UK Teen Admits Mass Email Bomb Hoax
A Hertfordshire teenager has admitted emailing bomb threats to thousands of schools and disrupting a flight to San Francisco over the past few months.
George Duke-Cohan, 19, pleaded guilty at Luton Magistrates Court to three counts of making hoax bomb threats, according to the National Crime Agency (NCA).
His campaign began in March when he emailed over 20,000 schools and colleges warning of a bomb threat which forced over 400 to be evacuated. According to Sky News the emails were spoofed to appear as if sent from the VeltPvP Minecraft gaming network.
Although arrested just days later, Duke-Cohan was at it again the following month, sending a mass email to schools in the UK and US claiming pipe bombs were hidden on the premises.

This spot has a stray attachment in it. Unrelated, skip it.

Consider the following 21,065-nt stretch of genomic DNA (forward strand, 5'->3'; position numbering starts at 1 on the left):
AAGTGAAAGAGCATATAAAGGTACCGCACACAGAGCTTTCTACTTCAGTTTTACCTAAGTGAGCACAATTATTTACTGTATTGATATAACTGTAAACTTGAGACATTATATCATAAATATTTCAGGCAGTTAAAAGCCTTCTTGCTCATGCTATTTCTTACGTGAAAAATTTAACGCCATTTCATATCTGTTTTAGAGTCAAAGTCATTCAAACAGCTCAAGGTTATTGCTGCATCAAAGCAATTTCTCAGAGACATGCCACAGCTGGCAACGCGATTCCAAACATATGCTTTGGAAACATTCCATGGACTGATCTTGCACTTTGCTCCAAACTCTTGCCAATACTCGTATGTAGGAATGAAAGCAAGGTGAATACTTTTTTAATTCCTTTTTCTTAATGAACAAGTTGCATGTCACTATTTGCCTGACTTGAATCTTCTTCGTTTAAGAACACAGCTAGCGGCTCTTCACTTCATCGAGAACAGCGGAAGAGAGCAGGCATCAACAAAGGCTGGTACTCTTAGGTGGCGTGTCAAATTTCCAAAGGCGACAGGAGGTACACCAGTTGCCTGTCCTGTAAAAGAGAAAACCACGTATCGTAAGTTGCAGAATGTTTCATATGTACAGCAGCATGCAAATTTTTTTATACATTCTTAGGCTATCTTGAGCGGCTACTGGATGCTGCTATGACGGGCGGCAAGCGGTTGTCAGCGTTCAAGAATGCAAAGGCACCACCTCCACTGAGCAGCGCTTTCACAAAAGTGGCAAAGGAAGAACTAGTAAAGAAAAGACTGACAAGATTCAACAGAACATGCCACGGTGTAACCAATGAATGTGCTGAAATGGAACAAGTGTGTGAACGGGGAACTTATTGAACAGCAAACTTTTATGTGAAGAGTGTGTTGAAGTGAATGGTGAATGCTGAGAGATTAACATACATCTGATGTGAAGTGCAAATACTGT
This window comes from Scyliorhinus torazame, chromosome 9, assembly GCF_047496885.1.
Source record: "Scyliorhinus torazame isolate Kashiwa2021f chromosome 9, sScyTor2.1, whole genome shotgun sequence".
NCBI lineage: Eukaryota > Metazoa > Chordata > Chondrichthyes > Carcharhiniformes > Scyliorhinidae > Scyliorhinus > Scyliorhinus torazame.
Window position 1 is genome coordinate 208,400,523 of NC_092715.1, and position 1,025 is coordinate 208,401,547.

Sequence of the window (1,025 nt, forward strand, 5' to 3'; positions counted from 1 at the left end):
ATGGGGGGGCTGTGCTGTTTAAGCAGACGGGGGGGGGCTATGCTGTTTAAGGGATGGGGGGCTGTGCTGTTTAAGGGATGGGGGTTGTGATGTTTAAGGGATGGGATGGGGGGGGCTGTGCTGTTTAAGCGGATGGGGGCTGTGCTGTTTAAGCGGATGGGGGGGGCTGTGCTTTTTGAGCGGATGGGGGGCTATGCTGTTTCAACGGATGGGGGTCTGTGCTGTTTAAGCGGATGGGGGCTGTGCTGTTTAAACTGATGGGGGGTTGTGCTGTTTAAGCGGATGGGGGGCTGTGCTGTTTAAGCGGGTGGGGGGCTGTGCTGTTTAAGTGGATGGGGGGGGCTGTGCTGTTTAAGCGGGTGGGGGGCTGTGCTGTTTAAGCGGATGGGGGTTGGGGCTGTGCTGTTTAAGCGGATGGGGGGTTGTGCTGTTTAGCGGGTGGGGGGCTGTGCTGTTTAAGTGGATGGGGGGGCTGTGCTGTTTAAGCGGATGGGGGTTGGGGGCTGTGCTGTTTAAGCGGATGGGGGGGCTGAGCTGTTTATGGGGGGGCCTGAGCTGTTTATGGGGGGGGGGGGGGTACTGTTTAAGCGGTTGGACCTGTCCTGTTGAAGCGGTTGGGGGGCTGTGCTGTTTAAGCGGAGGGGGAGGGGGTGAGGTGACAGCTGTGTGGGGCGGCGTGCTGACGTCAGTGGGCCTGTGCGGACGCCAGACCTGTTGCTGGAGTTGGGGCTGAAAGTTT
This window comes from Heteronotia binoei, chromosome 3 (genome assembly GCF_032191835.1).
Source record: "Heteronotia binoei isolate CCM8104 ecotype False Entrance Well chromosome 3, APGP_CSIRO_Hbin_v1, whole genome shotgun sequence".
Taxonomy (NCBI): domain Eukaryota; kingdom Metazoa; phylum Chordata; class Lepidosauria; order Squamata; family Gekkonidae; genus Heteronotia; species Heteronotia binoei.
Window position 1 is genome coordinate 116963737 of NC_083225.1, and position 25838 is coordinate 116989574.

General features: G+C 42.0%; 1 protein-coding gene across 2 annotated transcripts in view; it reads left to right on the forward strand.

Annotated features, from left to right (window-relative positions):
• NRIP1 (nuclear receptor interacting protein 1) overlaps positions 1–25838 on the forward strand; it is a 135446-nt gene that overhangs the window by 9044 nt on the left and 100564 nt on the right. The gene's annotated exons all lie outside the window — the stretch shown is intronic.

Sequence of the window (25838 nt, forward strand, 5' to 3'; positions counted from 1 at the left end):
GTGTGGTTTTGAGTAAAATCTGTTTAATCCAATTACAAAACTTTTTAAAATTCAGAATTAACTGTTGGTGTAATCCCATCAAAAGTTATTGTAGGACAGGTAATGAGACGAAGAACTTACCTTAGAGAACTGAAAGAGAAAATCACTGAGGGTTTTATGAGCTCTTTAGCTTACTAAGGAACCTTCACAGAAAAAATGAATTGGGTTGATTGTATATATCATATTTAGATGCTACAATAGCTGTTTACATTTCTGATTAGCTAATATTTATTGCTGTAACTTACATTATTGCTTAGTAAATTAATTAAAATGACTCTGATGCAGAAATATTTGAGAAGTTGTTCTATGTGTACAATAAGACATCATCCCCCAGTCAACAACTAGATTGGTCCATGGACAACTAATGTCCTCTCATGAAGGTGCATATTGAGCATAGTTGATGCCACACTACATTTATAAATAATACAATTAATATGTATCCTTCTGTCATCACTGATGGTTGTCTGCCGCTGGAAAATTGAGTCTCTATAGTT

Then last month, he is said to have made phone calls to San Francisco airport and US law enforcers claiming an inbound United Airlines flight to San Francisco had been hijacked by gunmen.
According to the NCA, Duke-Cohan pretended to be a concerned father whose daughter aboard the flight had contacted him about the incident.
NCA and local police arrested him at home in Watford on August 31, recovering multiple electronic devices which were banned under the conditions of his bail.
Duke-Cohan has been remanded in custody and is due to appear at Luton Crown Court on September 21.
Duke-Cohan caused “serious worry and inconvenience to thousands of people,” including the 295 UA passengers who were grounded during a security operation following the flight's arrival in San Francisco, said NCA senior investigating officer, Marc Horsfall.
“He carried out these threats hidden behind a computer screen for his own enjoyment, with no consideration for the effect he was having on others. Despite being arrested and having conditions imposed restricting his use of technology, he persistently broke those conditions to continue his wave of violent threats,” he added.
“Law enforcement take such offenses extremely seriously. This investigation proves that operating online does not offer offenders anonymity. We will identify you and you will be brought before the courts.”
Source: Information Security Magazine